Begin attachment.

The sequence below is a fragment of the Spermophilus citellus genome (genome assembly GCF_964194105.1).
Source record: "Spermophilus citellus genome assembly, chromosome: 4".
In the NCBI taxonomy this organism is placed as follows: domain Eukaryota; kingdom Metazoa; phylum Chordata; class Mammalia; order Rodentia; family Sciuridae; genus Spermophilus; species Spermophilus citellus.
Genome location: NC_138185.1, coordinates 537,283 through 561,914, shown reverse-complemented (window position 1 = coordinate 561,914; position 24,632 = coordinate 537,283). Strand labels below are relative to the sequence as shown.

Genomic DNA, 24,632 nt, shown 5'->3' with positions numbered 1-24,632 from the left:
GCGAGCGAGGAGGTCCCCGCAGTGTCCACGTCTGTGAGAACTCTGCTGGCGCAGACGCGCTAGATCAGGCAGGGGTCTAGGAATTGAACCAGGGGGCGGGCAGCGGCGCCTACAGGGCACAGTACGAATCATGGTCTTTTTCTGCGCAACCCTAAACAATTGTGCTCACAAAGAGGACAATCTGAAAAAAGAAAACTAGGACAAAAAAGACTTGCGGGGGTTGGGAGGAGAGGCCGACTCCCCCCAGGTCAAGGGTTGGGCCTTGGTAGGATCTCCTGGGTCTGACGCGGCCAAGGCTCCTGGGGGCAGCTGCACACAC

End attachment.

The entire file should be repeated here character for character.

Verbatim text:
The sequence below is a fragment of the Spermophilus citellus genome (genome assembly GCF_964194105.1).
Source record: "Spermophilus citellus genome assembly, chromosome: 4".
In the NCBI taxonomy this organism is placed as follows: domain Eukaryota; kingdom Metazoa; phylum Chordata; class Mammalia; order Rodentia; family Sciuridae; genus Spermophilus; species Spermophilus citellus.
Genome location: NC_138185.1, coordinates 537,283 through 561,914, shown reverse-complemented (window position 1 = coordinate 561,914; position 24,632 = coordinate 537,283). Strand labels below are relative to the sequence as shown.

Genomic DNA, 24,632 nt, shown 5'->3' with positions numbered 1-24,632 from the left:
GCGAGCGAGGAGGTCCCCGCAGTGTCCACGTCTGTGAGAACTCTGCTGGCGCAGACGCGCTAGATCAGGCAGGGGTCTAGGAATTGAACCAGGGGGCGGGCAGCGGCGCCTACAGGGCACAGTACGAATCATGGTCTTTTTCTGCGCAACCCTAAACAATTGTGCTCACAAAGAGGACAATCTGAAAAAAGAAAACTAGGACAAAAAAGACTTGCGGGGGTTGGGAGGAGAGGCCGACTCCCCCCAGGTCAAGGGTTGGGCCTTGGTAGGATCTCCTGGGTCTGACGCGGCCAAGGCTCCTGGGGGCAGCTGCACACAC